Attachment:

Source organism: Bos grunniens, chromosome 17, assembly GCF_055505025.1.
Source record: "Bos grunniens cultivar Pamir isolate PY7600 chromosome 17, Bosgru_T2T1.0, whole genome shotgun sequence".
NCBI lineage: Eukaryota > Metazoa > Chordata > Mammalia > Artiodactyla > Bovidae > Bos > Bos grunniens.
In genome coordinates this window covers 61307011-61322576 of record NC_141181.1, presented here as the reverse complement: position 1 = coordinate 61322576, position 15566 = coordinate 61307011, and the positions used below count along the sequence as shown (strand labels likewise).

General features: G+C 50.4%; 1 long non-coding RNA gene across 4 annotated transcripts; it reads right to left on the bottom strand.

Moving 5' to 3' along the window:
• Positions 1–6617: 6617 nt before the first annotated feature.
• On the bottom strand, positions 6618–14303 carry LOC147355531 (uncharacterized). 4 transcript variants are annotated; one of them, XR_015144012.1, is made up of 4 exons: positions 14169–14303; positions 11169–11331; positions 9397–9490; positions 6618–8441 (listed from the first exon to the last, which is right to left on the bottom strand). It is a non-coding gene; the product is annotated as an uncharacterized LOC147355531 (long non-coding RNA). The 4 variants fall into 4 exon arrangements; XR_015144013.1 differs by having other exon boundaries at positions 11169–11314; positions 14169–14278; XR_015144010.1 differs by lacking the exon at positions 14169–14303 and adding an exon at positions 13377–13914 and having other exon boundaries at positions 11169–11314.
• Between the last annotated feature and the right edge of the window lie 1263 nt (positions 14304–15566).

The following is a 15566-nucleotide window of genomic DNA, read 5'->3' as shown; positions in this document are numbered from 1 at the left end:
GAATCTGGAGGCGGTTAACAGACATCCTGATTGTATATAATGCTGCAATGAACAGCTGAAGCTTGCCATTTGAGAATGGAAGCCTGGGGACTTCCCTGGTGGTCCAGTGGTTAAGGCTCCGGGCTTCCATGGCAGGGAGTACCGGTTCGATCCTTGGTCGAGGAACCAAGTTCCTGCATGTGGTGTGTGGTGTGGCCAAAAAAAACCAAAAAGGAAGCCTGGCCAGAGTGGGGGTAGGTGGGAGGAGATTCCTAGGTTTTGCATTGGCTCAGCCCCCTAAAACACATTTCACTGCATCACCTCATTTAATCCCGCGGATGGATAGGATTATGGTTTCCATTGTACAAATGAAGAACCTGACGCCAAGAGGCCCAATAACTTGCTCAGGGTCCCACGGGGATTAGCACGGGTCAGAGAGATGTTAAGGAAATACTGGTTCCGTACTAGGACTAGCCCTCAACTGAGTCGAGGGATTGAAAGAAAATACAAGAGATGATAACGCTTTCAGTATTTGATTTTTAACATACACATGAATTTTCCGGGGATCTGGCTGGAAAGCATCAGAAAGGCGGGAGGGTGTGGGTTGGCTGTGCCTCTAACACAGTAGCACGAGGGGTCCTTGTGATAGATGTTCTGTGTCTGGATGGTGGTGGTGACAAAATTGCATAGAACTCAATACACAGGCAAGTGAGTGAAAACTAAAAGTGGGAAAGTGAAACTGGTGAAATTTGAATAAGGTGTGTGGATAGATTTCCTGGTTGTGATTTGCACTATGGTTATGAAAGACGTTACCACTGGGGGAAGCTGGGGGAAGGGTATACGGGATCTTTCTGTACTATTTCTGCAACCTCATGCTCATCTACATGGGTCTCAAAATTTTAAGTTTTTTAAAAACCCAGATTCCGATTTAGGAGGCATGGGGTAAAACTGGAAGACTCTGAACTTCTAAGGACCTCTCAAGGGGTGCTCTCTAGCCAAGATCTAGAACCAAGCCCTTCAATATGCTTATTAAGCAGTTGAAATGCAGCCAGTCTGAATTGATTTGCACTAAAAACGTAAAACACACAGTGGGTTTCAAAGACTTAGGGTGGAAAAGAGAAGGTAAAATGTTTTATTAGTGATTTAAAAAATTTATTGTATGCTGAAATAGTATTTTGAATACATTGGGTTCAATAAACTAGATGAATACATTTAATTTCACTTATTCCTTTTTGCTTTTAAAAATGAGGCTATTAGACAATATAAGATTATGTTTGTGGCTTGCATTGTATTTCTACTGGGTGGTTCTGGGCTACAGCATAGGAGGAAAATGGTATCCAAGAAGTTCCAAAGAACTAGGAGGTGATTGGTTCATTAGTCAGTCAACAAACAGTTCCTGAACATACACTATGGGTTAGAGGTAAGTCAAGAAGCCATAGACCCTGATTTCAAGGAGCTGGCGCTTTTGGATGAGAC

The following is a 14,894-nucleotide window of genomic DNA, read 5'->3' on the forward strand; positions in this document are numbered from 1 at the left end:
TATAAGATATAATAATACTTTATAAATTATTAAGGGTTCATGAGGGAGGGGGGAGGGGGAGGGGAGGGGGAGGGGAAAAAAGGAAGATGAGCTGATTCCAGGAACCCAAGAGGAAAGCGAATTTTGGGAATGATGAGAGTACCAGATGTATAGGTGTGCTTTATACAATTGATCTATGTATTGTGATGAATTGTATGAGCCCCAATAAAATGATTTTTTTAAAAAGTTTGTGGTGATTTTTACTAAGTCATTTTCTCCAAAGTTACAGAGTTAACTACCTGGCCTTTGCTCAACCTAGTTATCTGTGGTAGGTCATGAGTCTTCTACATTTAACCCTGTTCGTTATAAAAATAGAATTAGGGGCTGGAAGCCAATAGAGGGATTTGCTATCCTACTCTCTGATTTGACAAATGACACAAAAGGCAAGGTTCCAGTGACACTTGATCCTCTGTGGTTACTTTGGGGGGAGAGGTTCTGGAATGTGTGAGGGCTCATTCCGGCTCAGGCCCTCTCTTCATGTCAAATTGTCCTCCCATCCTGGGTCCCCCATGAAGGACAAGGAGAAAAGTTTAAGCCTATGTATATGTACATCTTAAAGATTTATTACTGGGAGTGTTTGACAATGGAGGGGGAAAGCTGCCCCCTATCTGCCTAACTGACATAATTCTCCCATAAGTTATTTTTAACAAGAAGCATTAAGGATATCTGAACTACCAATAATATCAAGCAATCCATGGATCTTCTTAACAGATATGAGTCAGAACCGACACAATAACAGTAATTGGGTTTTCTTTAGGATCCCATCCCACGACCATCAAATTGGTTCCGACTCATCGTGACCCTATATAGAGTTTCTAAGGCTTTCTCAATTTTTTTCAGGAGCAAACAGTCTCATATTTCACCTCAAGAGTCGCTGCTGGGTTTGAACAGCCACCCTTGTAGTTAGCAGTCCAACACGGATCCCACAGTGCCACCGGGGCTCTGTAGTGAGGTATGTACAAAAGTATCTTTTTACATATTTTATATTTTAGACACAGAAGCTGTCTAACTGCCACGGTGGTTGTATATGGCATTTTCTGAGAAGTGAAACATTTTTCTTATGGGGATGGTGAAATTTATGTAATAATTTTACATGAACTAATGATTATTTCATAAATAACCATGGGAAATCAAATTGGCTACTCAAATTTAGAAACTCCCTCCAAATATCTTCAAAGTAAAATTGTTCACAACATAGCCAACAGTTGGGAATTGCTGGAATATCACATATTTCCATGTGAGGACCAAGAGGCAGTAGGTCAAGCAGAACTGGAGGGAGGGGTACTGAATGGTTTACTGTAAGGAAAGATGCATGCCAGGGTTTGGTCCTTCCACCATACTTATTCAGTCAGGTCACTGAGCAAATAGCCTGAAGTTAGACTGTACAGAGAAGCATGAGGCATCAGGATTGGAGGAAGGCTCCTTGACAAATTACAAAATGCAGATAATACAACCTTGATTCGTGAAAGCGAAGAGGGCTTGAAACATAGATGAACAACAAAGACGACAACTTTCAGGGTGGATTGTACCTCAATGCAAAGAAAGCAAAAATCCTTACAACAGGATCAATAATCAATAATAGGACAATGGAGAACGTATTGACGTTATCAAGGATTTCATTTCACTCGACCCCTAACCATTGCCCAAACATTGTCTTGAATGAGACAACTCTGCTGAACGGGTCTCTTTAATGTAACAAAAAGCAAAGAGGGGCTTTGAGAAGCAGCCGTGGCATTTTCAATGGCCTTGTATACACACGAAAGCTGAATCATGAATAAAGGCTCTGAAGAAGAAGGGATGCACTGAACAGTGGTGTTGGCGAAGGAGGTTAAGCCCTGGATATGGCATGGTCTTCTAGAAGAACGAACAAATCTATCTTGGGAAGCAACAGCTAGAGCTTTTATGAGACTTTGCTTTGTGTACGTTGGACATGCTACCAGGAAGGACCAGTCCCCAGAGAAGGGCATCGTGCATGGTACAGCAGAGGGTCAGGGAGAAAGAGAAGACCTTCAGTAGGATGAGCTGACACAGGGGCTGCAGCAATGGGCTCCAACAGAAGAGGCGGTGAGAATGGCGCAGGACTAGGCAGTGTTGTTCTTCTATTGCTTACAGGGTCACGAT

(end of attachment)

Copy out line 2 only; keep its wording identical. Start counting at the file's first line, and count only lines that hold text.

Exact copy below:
Source record: "Bos grunniens cultivar Pamir isolate PY7600 chromosome 17, Bosgru_T2T1.0, whole genome shotgun sequence".